On Dec. 8 at 4 p.m., Berkeley City Council will vote on strengthening protections for tenants and homeowners during the ongoing pandemic. This is a welcome development, but in order to truly protect Berkeleyans, the City Council must include all the common-sense protections advocated by stakeholders.
Stakeholders such as the Berkeley Tenants Union, East Bay Community Law Center and Eviction Defense Center have spent months working to strengthen the city’s law suspending evictions and delaying rent during the pandemic. On Oct. 28, the 4×4 Committee on Housing — composed of four council members and four rent board commissioners – unanimously approved a suite of crucial amendments to protect tenants and homeowners from eviction and financial ruin.
Among other changes, these amendments would suspend Ellis Act evictions — when an owner ostensibly intends to withdraw a unit from the rental market — and require any eviction notice to inform the resident of their rights and the significant limits on evictions during the pandemic. Many residents are understandably confused over the various laws regulating evictions and rent during the pandemic, so it’s crucial that they are made aware.
The amendments would also add additional situations in which tenants financially affected by COVID-19 may delay rent as well as provide real penalties for landlords and banks who violate the ordinance. Following the 4×4 Committee meeting, a few changes, such as explicitly prohibiting additional forms of retaliation, were made at the request of tenants’ rights attorneys to close potential loopholes in the law.
All of the amendments are crucial to keeping Berkeleyans in their homes, stopping the spread of COVID-19 and letting us rebuild the economy after the pandemic. If they fail to include any of these provisions — or otherwise water down the proposed amendments — then the City Council members will leave tenants and homeowners at risk of financial ruin, abuse by landlords and banks and even death. This is not an exaggeration; just from the beginning of the pandemic through September, evictions in the United States caused 433,700 coronavirus infections and 10,700 deaths.
Landlords are currently only allowed to evict tenants in Berkeley for threats to health and safety or through the Ellis Act. Even before COVID-19, landlords would threaten tenants with Ellis Act evictions without actually intending to remove a unit from the rental market. This can lead tenants to “self-evict,” creating a giant loophole for landlords to essentially ignore the law. Once long-term rent-controlled tenants leave, landlords can significantly raise the rent.
Numerous jurisdictions, including the city of Los Angeles, have recognized this loophole and banned Ellis Act evictions during the pandemic. Berkeley must join them.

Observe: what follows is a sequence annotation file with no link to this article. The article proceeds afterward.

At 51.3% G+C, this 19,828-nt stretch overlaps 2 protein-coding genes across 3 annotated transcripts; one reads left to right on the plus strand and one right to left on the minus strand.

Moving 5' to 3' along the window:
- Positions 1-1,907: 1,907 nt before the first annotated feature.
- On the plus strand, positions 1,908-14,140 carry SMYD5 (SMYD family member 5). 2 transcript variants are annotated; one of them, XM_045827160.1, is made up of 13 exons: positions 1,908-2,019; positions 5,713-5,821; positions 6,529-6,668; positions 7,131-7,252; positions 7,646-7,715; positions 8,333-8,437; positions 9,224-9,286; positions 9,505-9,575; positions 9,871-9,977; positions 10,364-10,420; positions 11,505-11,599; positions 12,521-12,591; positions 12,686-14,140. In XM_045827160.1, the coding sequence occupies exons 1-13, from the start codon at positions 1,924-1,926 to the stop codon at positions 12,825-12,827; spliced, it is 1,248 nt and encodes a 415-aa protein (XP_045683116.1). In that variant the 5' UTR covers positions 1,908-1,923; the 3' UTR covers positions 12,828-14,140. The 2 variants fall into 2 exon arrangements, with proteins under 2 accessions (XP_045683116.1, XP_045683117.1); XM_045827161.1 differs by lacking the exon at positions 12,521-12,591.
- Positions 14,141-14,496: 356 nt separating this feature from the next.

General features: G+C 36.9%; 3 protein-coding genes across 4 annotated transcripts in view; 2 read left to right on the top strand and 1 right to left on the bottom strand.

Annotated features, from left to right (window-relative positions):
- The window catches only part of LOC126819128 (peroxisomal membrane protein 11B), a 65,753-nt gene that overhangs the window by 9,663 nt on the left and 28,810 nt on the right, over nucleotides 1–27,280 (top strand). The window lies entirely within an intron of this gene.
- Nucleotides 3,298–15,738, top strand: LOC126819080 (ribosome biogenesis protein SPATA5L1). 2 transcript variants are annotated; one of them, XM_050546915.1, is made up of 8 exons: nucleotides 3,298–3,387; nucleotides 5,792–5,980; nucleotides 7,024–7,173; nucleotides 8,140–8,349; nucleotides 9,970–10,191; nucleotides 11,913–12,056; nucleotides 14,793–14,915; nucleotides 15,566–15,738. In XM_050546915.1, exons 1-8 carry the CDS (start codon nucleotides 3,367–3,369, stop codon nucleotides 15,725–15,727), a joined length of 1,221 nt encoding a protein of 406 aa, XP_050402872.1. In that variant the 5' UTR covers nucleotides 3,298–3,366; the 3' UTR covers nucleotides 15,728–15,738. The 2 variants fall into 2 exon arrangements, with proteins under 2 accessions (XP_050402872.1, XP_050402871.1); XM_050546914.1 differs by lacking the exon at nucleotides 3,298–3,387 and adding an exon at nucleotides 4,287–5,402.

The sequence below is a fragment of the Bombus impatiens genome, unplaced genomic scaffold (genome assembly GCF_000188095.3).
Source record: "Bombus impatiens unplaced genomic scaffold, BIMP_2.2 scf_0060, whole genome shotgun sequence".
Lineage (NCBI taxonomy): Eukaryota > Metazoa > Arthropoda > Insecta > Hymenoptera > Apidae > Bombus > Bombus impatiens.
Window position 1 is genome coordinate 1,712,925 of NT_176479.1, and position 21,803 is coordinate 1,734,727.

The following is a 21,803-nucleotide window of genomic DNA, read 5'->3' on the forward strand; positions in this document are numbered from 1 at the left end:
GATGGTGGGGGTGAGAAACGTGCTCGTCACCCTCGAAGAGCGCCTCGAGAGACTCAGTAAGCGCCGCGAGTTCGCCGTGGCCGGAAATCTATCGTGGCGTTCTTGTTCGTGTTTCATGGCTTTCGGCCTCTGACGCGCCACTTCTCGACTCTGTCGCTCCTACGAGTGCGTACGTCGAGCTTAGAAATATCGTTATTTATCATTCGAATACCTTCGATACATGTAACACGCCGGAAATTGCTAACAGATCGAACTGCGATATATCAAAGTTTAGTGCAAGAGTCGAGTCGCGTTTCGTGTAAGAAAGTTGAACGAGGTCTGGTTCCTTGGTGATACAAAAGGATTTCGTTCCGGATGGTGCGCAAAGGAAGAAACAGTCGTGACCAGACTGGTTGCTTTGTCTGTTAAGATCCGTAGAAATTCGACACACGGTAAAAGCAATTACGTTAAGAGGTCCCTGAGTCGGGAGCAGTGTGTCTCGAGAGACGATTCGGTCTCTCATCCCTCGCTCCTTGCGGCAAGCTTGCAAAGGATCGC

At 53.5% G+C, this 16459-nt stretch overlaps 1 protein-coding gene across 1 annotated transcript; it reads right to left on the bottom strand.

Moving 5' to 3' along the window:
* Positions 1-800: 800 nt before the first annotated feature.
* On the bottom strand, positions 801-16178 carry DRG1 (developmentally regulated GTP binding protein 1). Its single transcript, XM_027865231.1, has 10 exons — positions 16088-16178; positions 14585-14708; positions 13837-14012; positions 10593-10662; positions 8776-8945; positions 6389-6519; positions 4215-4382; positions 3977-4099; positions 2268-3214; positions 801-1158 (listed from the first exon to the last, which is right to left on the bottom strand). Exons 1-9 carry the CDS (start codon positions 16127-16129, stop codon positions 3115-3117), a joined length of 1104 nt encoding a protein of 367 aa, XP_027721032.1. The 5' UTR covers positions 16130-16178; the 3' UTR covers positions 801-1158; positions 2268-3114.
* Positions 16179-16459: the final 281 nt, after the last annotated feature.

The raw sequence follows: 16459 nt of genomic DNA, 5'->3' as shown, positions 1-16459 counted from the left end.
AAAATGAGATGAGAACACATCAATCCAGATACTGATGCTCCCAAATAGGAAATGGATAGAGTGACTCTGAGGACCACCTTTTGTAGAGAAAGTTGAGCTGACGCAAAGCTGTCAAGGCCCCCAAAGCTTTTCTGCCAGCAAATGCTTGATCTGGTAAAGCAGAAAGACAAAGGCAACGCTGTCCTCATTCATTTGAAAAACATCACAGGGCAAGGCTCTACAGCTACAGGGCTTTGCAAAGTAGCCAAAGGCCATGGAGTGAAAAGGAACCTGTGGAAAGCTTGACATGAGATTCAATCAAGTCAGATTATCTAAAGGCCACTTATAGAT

UC Berkeley’s transition to online classes has caused a drop in demand among students for housing in Berkeley. While this may benefit many tenants entering new rental agreements, it can be harmful to continuing tenants who were required to sign lease renewals before the shelter-in-place orders began. Not only are many unable to bargain for a rent reduction, but they also may not be able to find replacement tenants.
This leaves them with an unwinnable choice: Delay taking on new roommates while having to pay the full share of the rent until they find a replacement, or take on a higher share of the rent in order to immediately have a new roommate.
In order to prevent judicial misinterpretation, the 4×4 Committee unanimously recommended amending the law to clarify that both such scenarios are covered reasons to delay rent. The proposal would also explicitly ban landlords from retaliating against tenants by refusing to rent them a different unit or giving them a worse lease than they would otherwise offer, encouraging other landlords to do so or causing harm to their credit rating. It is crucial that the City Council explicitly ban these shameful tactics to ensure that landlords cannot continue to intimidate tenants from exercising their rights.
The 4×4 Committee also voted to significantly strengthen the penalties in civil court and copy the county ordinance’s authorization of administrative fines and criminal prosecutions for landlords who violate the law. The weak existing penalties leave room for landlords who are fully aware of their obligations to violate the law. Considering that evictions are causing significant death nationwide, these enhanced penalties the committee recommended are more than fair.
Unfortunately, at the Nov. 17 City Council meeting, multiple council members directed the city attorney to water down the amendments, despite the unanimous vote of the 4×4 Committee. As a result, the newest version eliminates many crucial amendments, including the notice requirement, some of the clarity on delaying rent, multiple explicitly prohibited forms of retaliation, sufficient penalties for landlords and banks who violate the law and the suspension of Ellis Act evictions.
The City Council must add each of these crucial provisions back to the item and not further water down the amendments in any way. You can help us ensure the City Council protects tenants and homeowners by emailing the council by noon Dec. 8, as well as giving public comment during the meeting. If you’re unable to attend the meeting live, you can also email your public comment and it will be read aloud during the meeting. You can find instructions on how to take these actions, along with materials such as a sample letter, here.
With your help, we can protect Berkeley tenants and homeowners.
Matthew Lewis is the secretary of the Berkeley Tenants Union, Paola Laverde is the chair of the Berkeley Rent Stabilization Board and a member of the Berkeley Tenants Union Steering Committee and Peter Selawsky is a litigation attorney at the Eviction Defense Center.